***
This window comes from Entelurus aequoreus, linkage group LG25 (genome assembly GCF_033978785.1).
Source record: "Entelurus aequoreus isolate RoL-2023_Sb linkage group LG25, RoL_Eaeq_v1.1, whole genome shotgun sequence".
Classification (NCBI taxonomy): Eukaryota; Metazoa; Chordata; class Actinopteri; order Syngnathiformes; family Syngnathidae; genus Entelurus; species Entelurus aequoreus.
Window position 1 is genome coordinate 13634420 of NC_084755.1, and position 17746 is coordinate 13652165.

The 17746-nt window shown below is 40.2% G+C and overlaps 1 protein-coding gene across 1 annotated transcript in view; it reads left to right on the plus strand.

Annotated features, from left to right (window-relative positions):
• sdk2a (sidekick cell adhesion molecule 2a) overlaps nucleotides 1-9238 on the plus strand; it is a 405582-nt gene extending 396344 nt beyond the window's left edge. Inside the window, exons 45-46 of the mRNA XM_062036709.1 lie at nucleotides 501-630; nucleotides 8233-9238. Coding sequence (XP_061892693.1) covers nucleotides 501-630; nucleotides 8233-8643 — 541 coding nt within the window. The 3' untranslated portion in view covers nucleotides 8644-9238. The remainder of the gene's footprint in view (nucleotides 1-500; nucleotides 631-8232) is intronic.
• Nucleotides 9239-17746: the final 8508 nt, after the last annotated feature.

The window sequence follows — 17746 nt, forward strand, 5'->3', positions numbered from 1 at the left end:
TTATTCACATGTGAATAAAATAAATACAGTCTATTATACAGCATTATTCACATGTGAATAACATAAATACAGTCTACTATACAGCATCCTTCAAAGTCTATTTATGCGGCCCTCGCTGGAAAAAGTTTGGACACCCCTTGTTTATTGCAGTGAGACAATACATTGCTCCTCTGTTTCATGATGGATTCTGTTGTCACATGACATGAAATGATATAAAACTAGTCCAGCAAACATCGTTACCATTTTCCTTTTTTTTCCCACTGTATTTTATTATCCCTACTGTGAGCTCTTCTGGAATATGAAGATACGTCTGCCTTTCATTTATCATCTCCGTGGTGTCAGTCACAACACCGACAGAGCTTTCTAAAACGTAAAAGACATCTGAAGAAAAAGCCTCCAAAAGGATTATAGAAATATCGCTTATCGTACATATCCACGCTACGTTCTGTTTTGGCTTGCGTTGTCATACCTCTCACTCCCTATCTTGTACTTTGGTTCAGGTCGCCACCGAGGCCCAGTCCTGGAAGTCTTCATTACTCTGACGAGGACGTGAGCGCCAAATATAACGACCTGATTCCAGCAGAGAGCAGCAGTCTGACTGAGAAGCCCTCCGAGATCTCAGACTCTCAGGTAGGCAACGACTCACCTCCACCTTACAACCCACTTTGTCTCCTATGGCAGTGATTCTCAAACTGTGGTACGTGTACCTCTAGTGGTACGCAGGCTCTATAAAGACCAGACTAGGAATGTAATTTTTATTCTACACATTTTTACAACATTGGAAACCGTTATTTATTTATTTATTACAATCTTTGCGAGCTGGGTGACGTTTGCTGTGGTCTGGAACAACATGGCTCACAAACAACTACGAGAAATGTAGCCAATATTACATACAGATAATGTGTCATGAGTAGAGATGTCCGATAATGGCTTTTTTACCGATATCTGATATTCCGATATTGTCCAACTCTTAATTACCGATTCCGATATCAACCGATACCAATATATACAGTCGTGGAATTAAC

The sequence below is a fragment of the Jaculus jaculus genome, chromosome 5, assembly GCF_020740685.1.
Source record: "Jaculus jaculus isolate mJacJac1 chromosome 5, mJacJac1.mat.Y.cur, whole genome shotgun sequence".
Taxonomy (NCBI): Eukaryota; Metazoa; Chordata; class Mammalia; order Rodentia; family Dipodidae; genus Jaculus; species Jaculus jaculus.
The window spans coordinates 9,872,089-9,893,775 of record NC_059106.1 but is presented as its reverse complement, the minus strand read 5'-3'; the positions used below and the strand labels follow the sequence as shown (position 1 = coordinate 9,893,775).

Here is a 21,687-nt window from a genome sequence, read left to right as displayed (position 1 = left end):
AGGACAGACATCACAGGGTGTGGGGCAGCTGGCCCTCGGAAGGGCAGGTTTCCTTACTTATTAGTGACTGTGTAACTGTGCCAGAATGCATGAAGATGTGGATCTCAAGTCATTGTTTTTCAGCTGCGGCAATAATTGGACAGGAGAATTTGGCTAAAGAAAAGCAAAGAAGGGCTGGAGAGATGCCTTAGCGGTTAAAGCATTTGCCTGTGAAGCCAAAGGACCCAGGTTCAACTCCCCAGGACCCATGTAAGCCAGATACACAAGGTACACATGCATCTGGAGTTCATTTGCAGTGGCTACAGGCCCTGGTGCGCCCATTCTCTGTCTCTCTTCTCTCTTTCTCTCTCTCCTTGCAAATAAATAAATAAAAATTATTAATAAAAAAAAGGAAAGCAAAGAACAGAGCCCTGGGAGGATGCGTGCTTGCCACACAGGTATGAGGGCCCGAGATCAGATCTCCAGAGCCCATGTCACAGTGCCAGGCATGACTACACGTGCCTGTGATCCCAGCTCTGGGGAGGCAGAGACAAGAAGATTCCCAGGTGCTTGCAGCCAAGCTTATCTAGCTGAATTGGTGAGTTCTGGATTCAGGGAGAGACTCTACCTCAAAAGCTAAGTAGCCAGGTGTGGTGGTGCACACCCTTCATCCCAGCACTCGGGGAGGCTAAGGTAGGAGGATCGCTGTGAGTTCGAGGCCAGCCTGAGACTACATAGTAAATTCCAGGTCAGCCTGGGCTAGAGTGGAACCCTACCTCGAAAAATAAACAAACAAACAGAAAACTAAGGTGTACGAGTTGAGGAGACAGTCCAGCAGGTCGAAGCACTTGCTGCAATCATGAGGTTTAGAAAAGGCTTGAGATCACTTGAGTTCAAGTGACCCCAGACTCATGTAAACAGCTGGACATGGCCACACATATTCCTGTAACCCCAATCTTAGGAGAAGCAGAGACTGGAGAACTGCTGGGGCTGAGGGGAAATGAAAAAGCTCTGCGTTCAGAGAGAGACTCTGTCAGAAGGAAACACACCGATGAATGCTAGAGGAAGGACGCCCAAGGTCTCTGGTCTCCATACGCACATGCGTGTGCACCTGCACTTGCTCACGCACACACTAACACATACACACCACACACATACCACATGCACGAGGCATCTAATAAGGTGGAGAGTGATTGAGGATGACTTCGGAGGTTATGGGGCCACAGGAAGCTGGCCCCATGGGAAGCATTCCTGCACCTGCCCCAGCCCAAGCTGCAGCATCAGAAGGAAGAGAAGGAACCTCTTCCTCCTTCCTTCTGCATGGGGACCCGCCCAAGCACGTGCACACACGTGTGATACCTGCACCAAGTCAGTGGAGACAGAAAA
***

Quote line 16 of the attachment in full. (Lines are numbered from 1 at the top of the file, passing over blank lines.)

AGGACAGACATCACAGGGTGTGGGGCAGCTGGCCCTCGGAAGGGCAGGTTTCCTTACTTATTAGTGACTGTGTAACTGTGCCAGAATGCATGAAGATGTGGATCTCAAGTCATTGTTTTTCAGCTGCGGCAATAATTGGACAGGAGAATTTGGCTAAAGAAAAGCAAAGAAGGGCTGGAGAGATGCCTTAGCGGTTAAAGCATTTGCCTGTGAAGCCAAAGGACCCAGGTTCAACTCCCCAGGACCCATGTAAGCCAGATACACAAGGTACACATGCATCTGGAGTTCATTTGCAGTGGCTACAGGCCCTGGTGCGCCCATTCTCTGTCTCTCTTCTCTCTTTCTCTCTCTCCTTGCAAATAAATAAATAAAAATTATTAATAAAAAAAAGGAAAGCAAAGAACAGAGCCCTGGGAGGATGCGTGCTTGCCACACAGGTATGAGGGCCCGAGATCAGATCTCCAGAGCCCATGTCACAGTGCCAGGCATGACTACACGTGCCTGTGATCCCAGCTCTGGGGAGGCAGAGACAAGAAGATTCCCAGGTGCTTGCAGCCAAGCTTATCTAGCTGAATTGGTGAGTTCTGGATTCAGGGAGAGACTCTACCTCAAAAGCTAAGTAGCCAGGTGTGGTGGTGCACACCCTTCATCCCAGCACTCGGGGAGGCTAAGGTAGGAGGATCGCTGTGAGTTCGAGGCCAGCCTGAGACTACATAGTAAATTCCAGGTCAGCCTGGGCTAGAGTGGAACCCTACCTCGAAAAATAAACAAACAAACAGAAAACTAAGGTGTACGAGTTGAGGAGACAGTCCAGCAGGTCGAAGCACTTGCTGCAATCATGAGGTTTAGAAAAGGCTTGAGATCACTTGAGTTCAAGTGACCCCAGACTCATGTAAACAGCTGGACATGGCCACACATATTCCTGTAACCCCAATCTTAGGAGAAGCAGAGACTGGAGAACTGCTGGGGCTGAGGGGAAATGAAAAAGCTCTGCGTTCAGAGAGAGACTCTGTCAGAAGGAAACACACCGATGAATGCTAGAGGAAGGACGCCCAAGGTCTCTGGTCTCCATACGCACATGCGTGTGCACCTGCACTTGCTCACGCACACACTAACACATACACACCACACACATACCACATGCACGAGGCATCTAATAAGGTGGAGAGTGATTGAGGATGACTTCGGAGGTTATGGGGCCACAGGAAGCTGGCCCCATGGGAAGCATTCCTGCACCTGCCCCAGCCCAAGCTGCAGCATCAGAAGGAAGAGAAGGAACCTCTTCCTCCTTCCTTCTGCATGGGGACCCGCCCAAGCACGTGCACACACGTGTGATACCTGCACCAAGTCAGTGGAGACAGAAAA